A reading and a reflection
St John 12: 44 – 50
Then Jesus cried aloud: ‘Whoever believes in me believes not in me but in him who sent me. And whoever sees me sees him who sent me. I have come as light into the world, so that everyone who believes in me should not remain in the darkness. I do not judge anyone who hears my words and does not keep them, for I came not to judge the world, but to save the world. The one who rejects me and does not receive my word has a judge; on the last day the word that I have spoken will serve as judge, for I have not spoken on my own, but the Father who sent me has himself given me a commandment about what to say and what to speak. And I know that his commandment is eternal life. What I speak, therefore, I speak just as the Father has told me.’
Today I am writing on ‘Bloomsday’, the anniversary of the date in 1903 on which the action of James Joyce’s epic, genius, brilliant but sometimes baffling novel ‘Ulysses’ takes place. In Dublin today folks will be dressed in period costume recreating scenes from the book, which follows its main characters over a single day from early morning to the small hours. Making extensive use of the ‘stream of consciousness’, an attempt to depict the inner workings of the human mind, it’s not the easiest of novels to read. In fact, the website Goodreads places it third in a list of books most often started but left unfinished – two places above the Bible which comes in at number five.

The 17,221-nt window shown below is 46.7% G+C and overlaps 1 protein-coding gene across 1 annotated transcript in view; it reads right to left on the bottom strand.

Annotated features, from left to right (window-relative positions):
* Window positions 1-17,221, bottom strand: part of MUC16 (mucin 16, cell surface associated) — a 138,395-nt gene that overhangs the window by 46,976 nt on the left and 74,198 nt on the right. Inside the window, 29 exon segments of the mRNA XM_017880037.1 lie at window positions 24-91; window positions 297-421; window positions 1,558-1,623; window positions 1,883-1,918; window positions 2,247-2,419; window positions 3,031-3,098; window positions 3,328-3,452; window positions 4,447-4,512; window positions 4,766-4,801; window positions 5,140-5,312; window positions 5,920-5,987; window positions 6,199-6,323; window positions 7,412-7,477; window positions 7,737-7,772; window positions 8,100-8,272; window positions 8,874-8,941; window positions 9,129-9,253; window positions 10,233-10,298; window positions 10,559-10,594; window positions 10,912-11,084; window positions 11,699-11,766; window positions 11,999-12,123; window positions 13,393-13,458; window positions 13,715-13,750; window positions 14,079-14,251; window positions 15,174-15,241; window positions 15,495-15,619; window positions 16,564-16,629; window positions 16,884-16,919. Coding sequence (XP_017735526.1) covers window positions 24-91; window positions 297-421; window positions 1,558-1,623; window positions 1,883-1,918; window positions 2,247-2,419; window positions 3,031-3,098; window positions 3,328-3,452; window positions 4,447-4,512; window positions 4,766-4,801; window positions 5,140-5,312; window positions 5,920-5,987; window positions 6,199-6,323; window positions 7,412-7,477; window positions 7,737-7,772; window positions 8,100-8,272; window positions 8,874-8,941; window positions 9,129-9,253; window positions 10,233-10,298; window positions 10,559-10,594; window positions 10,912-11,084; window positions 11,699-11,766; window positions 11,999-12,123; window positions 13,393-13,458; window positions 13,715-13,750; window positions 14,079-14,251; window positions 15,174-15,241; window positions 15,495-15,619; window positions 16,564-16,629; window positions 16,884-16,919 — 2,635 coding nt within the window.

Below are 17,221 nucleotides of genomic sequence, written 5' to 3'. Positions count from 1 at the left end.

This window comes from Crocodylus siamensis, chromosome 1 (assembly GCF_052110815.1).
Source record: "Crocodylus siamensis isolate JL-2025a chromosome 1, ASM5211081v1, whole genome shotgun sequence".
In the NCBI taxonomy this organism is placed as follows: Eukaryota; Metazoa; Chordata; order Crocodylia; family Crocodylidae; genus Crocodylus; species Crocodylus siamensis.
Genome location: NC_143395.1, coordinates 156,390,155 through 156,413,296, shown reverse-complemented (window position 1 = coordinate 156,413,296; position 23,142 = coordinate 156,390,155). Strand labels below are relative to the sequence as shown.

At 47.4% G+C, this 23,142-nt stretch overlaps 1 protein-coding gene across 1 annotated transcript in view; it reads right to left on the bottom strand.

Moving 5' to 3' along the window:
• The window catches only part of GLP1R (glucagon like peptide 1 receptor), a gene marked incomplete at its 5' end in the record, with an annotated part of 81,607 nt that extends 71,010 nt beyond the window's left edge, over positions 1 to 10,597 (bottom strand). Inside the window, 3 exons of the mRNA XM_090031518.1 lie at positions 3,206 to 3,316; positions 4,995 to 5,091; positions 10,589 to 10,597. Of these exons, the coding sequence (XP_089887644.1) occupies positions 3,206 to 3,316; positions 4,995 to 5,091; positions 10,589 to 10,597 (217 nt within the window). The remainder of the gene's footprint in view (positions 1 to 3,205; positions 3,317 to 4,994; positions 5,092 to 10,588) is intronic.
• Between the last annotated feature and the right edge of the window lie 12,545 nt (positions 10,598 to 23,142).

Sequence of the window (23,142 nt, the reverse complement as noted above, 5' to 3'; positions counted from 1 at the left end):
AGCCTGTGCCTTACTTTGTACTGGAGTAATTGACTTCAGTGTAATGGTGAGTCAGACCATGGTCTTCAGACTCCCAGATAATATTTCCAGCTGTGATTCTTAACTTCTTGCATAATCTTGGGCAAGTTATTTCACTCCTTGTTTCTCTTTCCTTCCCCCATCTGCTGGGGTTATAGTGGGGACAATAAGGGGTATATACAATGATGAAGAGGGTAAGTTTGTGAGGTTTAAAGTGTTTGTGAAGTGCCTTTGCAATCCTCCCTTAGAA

Both, of course, are long and complex texts written in a wide variety of styles with a dazzling range of literary techniques, many memorable characters, and powerful meditations on the nature and ultimate meaning of human existence. Neither are straightforward to interpret in their entirety. But, luckily for those of us who profess to be followers of Jesus, he is always ready to accept those who don’t make it to the end. He tells us here that he does not judge anyone who has heard his word but does not keep it, because the mission he has been given by God who sent him is to save the world, not to judge it. If you haven’t read the whole of John’s Gospel perhaps now is the time to try – or you could even try reading the whole Bible, in all its various and sometimes contradictory brilliance. Why not try reading ‘Ulysses’ too – and keep going, because as it happens the last chapter is the best!
God of grace, God of forgiveness,
we thank you for sending Jesus to us
to love us and save us, not to judge us.
Help us to hear and to read your word,
in the many forms in which it comes to us,
and help us to respond to your message
of love, of peace, of compassion –
and be with us when we attempt difficult but rewarding things,
like reading modernist literature.